Comment: Housing policy dumps on Burnside Gorge

The residents of Burnside Gorge are fed up with city hall and Cool Aid taking the easy path, and consolidating the bulk of their affordable and supportive housing projects in one or two neighbourhoods.

The city of Victoria’s website says: “Victoria is a city of neighbourhoods, each with distinctive character and charm.” Burnside Gorge is one of 13 neighbourhoods in Victoria. As one of 13, we should certainly carry our fair share of these projects. Mathematically, that would be 7.7 per cent. Round up and make it an even 10 per cent. That would be reasonable.

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What is not reasonable is expecting Burnside Gorge to absorb 77 per cent of all of Victoria’s affordable housing and 36 per cent of all its supportive housing. Did someone miss the decimal point in the 7.7 per cent?

How much supportive housing has been incorporated into Fernwood or Fairfield or James Bay or Rockland, where “gentle density” is the norm? Currently, downtown is home to five of Cool Aid’s supportive-housing projects. How well is that concentration of projects working?

In July, a friend and co-worker was randomly attacked outside our downtown workplace — no provocation, just someone with serious mental-health and addictions issues going off the rails, stripping his clothes off and attacking strangers. It has been months now, and my co-worker is still off work, dealing with rehabilitation for broken bones, injuries to his face and jaw that misaligned his teeth and a severe concussion.

No one should have to go through that. A law-abiding citizen has been disabled because whatever “supports” might have been in place for his assailant weren’t enough to keep him from getting stoned and becoming violent.

Closer to home, my husband recently found himself picking up a half-dozen used needles that were strewn around the parking lot in front of our Burnside Gorge Tim Hortons by someone with their own addiction issues. That shouldn’t be something he has to do, but as a good neighbour and citizen, he was concerned a small child or someone’s pet could be injured by the wanton disregard for public safety shown by the individual who obviously thought the streets of our neighbourhood were an appropriate place to dispose of used syringes.

On several occasions, my husband has chased trespassers out of our yard, where they were eyeing our bike rack, located behind our house. On one occasion, a valuable set of tools was stolen, also from behind our house, when he left his workstation to go inside for a moment. This is the neighbourhood created by concentrating social problems, literally, in our back yard.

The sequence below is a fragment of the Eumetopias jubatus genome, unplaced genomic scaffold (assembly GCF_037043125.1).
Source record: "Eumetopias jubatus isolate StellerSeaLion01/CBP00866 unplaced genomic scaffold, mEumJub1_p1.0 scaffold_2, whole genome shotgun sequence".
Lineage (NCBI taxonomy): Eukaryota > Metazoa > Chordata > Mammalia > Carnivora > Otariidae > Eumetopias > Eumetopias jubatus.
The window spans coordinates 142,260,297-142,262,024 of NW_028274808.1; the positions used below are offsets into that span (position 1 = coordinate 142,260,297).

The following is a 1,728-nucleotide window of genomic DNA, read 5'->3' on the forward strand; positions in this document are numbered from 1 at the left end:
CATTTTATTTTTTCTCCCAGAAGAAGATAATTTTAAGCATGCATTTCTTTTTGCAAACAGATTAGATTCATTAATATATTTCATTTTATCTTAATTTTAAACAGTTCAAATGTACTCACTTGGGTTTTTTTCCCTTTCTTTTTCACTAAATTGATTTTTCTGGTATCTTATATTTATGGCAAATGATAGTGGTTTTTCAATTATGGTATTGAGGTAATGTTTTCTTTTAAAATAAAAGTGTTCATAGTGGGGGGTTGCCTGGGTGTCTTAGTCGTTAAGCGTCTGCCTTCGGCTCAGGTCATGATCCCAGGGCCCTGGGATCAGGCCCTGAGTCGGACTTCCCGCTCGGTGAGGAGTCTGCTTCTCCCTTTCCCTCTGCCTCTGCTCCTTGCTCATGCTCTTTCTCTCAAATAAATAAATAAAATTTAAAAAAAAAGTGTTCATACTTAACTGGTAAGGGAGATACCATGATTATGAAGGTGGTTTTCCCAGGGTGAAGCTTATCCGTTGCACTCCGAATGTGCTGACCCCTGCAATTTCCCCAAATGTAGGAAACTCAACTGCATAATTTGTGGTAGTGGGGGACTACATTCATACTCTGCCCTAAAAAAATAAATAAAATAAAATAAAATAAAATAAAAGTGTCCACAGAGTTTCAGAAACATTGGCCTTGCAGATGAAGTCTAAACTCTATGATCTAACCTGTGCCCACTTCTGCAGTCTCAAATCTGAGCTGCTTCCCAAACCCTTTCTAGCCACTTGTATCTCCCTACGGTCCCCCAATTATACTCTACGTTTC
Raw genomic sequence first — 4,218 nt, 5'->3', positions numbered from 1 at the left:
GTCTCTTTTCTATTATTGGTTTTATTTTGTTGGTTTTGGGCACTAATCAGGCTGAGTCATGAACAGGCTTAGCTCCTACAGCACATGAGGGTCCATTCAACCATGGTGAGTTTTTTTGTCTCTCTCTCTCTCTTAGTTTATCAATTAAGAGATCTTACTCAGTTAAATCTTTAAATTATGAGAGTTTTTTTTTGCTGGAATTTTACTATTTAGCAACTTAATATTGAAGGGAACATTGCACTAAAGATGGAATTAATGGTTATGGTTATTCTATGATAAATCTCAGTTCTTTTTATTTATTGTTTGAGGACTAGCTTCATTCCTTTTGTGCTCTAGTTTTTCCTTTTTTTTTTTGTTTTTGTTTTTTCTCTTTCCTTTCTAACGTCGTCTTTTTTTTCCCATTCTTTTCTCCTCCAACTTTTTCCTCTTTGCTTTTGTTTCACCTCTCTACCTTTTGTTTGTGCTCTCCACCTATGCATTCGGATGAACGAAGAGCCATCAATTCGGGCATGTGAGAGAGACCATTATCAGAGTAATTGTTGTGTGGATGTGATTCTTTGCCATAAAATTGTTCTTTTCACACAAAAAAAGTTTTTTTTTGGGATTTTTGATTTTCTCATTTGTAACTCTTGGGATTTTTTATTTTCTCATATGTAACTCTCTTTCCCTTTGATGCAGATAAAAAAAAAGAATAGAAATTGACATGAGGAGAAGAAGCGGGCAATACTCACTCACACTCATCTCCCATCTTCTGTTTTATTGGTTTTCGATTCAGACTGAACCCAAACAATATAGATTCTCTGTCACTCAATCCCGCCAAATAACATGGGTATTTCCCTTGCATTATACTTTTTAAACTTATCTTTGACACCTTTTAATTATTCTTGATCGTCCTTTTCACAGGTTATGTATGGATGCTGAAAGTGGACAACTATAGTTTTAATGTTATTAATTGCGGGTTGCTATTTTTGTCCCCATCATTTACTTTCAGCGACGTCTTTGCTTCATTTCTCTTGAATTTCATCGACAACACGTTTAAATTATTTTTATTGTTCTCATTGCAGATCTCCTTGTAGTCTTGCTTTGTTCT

I don’t want to be the next victim of random violence, because city hall and Cool Aid choose to concentrate large groups of people with mental-health and addictions issues in our neighbourhood without proper supervision. I want to feel safe coming home at night, or in the daytime.

We understand that it is cheaper and easier for Cool Aid to convert former motels into affordable housing units than to build in other neighbourhoods. But just because it is easy and cheap doesn’t make it right. What is it going to take before city hall and Cool Aid recognize that concentrating social problems in one or two neighbourhoods is not working?

Families, seniors and working people live in Burnside Gorge, all of whom want to feel safe and secure in our neighbourhood. We cannot do that under the never-ending onslaught of low-barrier housing projects that use Burnside Gorge as the go-to solution to the housing crisis by increasing the size of an existing and reasonably sized supportive housing project to unsustainable dimensions that exceed our neighbourhood plan. Not to mention, the project has inadequate parking, which would lead to further congestion of the already limited street parking.

Downtown and Burnside Gorge are already home to an unfairly large share of Victoria’s affordable and supportive housing projects. Until all of Victoria’s other neighbourhoods have their fair share of affordable and supportive housing, stop concentrating Victoria’s hard-to-house tenants in Burnside Gorge. Until every one of Victoria’s other neighbourhoods carries their fair share of projects, place a moratorium on all non-market projects proposed in Burnside Gorge, including the current one for 210 Gorge Rd. East.

It isn’t fair, it isn’t sustainable, and it isn’t consistent with our neighbourhood plan. Unless, of course, I missed the part that talks about the ghettoization of Burnside Gorge as being the city’s vision for our neighbourhood’s “distinctive character and charm.”

The mayor and most councillors, under pressure from Burnside Gorge residents attending the Oct. 4 council meeting, sent the project back to staff to reduce the size to comply with the neighbourhood plan and Housing First’s resident mix. Coun. Ben Isitt (the lone holdout) pushed to approve an unacceptable project as is, rejecting residents’ legitimate concerns in favour of housing for the homeless, regardless of its impacts on the already overburdened community. Where’s the project in your neighbourhood, Councillor Isitt?

Darcy Houston lives in Burnside Gorge.

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